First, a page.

The next three are all about how to generate lots of names. So, I think the second hard thing about naming is that it’s hard to have a wide range of ideas. Most of our education is based around this convergent idea that you need to come to one answer, when, really, naming isn’t like that. It’s a divergent exercise.
R: Yeah, the more the merrier, at least at first, right?
B: Yeah. You need lots of ideas to weigh against your criteria. So, I have three full steps dedicated to how do you brainstorm, which, again, I think a lot of people have a hard time with that blank page. How do you actually compile names based on your brainstorming lists? I break out a wide range of types of names for people to start slotting and building, so that when they do start to decide, they actually have different ideas. I think, a lot of times, people end up with different versions of the same idea. So, hopefully, we can actually have different ideas to talk about.
The fourth step, rather, is expanding your knowledge. So, how do you use research? How do you use the internet to find obscure words, interesting words, things that might be useful when building out your list. The final step is how to decide.
R: Right, which is also, I think, one of the hardest choices, especially when you have built out that long list.
B: Oh, it’s so hard. We try to have around 200 words or so coming into the decision stage at Bullhorn, and it gets down to 30. Usually we can get it down to 30 fairly easily. From there it’s pretty tough.
R: Yeah. What a lot of people don’t realize is that as hard as it is to pick one name on your own, the second you’re … If you’re not a solo entrepreneur, if you’re in a 10 person company and you’re trying to get everybody to agree, the chances that everybody thinks the same name works well are almost zero, unless you’ve got some pretty clear cut, objective criteria set up from the beginning.
B: That’s exactly right. People will oftentimes forget the criteria.
R: They just knee-jerk go to whichever they like or don’t like.
R: So, the first, you have this series of worksheets in the book.
B: Mm-hmm (affirmative).
R: The first one asks readers to just take three brand names, they can choose, I guess, any ones they want, and post rationalize each name. So, sure, you say you like Apple, but without necessarily knowing what the story is behind that name, just come up with your own story. I thought that was a really interesting way to get people warmed up to the idea of naming. How did you come up with that? Why did you decide to start there?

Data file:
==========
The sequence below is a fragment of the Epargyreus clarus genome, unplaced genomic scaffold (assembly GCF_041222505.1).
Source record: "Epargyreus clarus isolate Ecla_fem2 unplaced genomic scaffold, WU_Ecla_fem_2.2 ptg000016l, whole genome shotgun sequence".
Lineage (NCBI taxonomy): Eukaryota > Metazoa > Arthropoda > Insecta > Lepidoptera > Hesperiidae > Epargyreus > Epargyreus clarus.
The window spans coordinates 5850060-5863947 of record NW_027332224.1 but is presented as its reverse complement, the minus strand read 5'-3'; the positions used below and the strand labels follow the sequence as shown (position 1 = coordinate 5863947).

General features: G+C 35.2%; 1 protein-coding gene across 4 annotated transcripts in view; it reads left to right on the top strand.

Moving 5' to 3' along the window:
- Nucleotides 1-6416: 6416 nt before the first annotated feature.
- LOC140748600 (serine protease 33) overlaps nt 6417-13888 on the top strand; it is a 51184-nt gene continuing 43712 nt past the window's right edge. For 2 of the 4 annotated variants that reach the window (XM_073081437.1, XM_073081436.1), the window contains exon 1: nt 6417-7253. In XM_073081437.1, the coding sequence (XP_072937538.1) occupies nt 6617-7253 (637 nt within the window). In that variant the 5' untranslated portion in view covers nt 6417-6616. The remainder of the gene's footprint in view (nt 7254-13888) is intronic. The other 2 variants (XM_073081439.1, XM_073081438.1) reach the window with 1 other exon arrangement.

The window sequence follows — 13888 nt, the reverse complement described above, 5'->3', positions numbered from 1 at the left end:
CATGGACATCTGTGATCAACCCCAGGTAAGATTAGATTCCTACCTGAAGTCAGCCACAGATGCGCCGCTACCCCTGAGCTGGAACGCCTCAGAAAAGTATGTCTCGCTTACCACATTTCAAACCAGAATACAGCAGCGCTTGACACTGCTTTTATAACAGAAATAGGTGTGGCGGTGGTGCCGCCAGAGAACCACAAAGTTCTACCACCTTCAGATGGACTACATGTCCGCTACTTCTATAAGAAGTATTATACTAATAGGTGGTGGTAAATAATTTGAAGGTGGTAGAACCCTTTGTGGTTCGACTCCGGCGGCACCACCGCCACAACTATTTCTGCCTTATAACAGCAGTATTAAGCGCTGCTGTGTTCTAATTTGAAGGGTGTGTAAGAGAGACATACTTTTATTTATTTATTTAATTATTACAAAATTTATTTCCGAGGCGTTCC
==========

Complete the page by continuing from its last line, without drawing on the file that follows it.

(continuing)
B: I think jumping into brainstorming lists first is a little boring. Most people, unless you think about naming all of the time, take the brand names that surround you totally for granted. I think most people, while we really sweat a lot about the specific names, most people just don’t care at all. They just don’t know or care. It’s just, “Does this product suit my needs or does it not?” So, I think just taking a step back and thinking a little bit that someone might actually think about what a name means is an important first step for someone who doesn’t do it often.
So, when you look around in the first, probably, 10 minutes of your day, you probably come across 100 brand names that you don’t even recognize or think about. So, this just gives someone the opportunity to take a step back and start to just recognize the names that exist and how they’re working, so that when you start to think about your name, you can understand that while Apple seems like a great name, on day one it felt like a really risky, and probably a pretty dumb name, really.
R: Right, right. Yeah. Exactly. I think you’re right, that people don’t really acknowledge brand names unless they think it’s a real stinker. People are easy to jump to, “Oh, that brand name sucks,” but all these names that they either think are good or just okay, they ignore. Eventually, we get so used to things like Google, whereas the first time you heard Google … I remember the first time I heard it, I mean, it sounded ridiculous. Of course, I had no idea that it was going to kill all the other search engines and become the behemoth that it is. Now when people hear it they don’t think twice. It’s become this verb. So, I just think opening people’s minds to the fact that the brain is a very flexible thing is a great way to get them into the right frame of mind.
B: Yeah. In the criteria list, I talk a little bit about meaning. I think some names, like Google and Apple, they go from having a literal meaning at the foundation, and then, over time, they just really become symbols for the experiences that you have with the products. You don’t even really think about the name anymore. You just think about what they do. So, that’s another thing to consider when you’re thinking of your name as a criteria point. Do you want something more like Skype, which is pretty empty, or do you want something like Apple, which brings stuff along with it in the trunk, so to speak?
R: Right. One thing that’s interesting, and I really want to touch on, because this is, in a lot of ways, the process that you’ve outlined mirrors the type of process that I would take, or recommend that clients take. But a couple of things diverge a little bit. One of them is you really encourage your readers to explore every type of name. You mentioned compounds a minute ago. There are coined words, real words, descriptive names, and so on.